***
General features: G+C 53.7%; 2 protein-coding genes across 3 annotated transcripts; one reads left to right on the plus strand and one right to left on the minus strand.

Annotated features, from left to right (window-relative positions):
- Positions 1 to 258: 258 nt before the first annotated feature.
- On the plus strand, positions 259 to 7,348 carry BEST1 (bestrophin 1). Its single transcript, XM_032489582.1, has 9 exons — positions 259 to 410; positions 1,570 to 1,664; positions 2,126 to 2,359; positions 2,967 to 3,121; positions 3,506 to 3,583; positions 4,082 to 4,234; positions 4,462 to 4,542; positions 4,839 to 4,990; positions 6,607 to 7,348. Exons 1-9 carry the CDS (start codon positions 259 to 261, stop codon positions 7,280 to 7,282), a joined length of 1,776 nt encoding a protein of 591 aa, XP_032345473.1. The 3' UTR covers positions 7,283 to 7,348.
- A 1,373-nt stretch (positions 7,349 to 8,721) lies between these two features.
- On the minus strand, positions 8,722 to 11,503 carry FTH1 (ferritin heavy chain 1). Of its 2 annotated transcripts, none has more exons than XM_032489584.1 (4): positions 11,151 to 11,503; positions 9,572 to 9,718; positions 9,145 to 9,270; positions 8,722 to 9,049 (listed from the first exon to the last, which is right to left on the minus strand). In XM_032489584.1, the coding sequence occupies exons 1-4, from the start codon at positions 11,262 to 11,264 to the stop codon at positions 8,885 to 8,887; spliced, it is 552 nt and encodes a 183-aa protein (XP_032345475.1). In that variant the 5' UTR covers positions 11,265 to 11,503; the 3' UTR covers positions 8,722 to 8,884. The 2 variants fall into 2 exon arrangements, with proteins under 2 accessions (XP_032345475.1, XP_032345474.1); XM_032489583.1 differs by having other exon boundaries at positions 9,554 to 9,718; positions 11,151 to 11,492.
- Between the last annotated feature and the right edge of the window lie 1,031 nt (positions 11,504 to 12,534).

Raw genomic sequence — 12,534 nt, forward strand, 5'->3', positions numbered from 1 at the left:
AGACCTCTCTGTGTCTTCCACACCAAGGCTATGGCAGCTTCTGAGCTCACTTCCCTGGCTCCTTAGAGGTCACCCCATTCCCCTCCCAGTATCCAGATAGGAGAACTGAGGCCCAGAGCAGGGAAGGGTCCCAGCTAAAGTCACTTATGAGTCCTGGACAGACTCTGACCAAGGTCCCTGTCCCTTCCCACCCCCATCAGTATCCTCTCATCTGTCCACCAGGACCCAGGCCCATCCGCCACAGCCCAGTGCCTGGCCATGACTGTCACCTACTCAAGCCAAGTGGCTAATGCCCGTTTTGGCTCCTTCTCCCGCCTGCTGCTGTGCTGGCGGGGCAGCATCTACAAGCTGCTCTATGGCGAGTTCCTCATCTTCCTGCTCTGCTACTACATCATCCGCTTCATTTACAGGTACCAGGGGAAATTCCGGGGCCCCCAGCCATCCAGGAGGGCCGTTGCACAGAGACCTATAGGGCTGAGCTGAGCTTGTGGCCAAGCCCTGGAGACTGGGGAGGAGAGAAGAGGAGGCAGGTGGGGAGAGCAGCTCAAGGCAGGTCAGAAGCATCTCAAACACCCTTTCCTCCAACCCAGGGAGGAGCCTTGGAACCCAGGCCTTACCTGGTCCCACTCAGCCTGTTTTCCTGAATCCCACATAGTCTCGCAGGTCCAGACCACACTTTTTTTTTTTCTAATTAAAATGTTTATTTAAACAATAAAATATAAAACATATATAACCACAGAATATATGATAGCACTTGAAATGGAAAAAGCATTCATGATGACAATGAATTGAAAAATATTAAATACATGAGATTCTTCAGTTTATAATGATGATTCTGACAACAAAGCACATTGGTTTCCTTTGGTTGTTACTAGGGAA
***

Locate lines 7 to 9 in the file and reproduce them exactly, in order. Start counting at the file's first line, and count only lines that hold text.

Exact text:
- Between the last annotated feature and the right edge of the window lie 1,031 nt (positions 11,504 to 12,534).

Raw genomic sequence — 12,534 nt, forward strand, 5'->3', positions numbered from 1 at the left:
AGACCTCTCTGTGTCTTCCACACCAAGGCTATGGCAGCTTCTGAGCTCACTTCCCTGGCTCCTTAGAGGTCACCCCATTCCCCTCCCAGTATCCAGATAGGAGAACTGAGGCCCAGAGCAGGGAAGGGTCCCAGCTAAAGTCACTTATGAGTCCTGGACAGACTCTGACCAAGGTCCCTGTCCCTTCCCACCCCCATCAGTATCCTCTCATCTGTCCACCAGGACCCAGGCCCATCCGCCACAGCCCAGTGCCTGGCCATGACTGTCACCTACTCAAGCCAAGTGGCTAATGCCCGTTTTGGCTCCTTCTCCCGCCTGCTGCTGTGCTGGCGGGGCAGCATCTACAAGCTGCTCTATGGCGAGTTCCTCATCTTCCTGCTCTGCTACTACATCATCCGCTTCATTTACAGGTACCAGGGGAAATTCCGGGGCCCCCAGCCATCCAGGAGGGCCGTTGCACAGAGACCTATAGGGCTGAGCTGAGCTTGTGGCCAAGCCCTGGAGACTGGGGAGGAGAGAAGAGGAGGCAGGTGGGGAGAGCAGCTCAAGGCAGGTCAGAAGCATCTCAAACACCCTTTCCTCCAACCCAGGGAGGAGCCTTGGAACCCAGGCCTTACCTGGTCCCACTCAGCCTGTTTTCCTGAATCCCACATAGTCTCGCAGGTCCAGACCACACTTTTTTTTTTTCTAATTAAAATGTTTATTTAAACAATAAAATATAAAACATATATAACCACAGAATATATGATAGCACTTGAAATGGAAAAAGCATTCATGATGACAATGAATTGAAAAATATTAAATACATGAGATTCTTCAGTTTATAATGATGATTCTGACAACAAAGCACATTGGTTTCCTTTGGTTGTTACTAGGGAA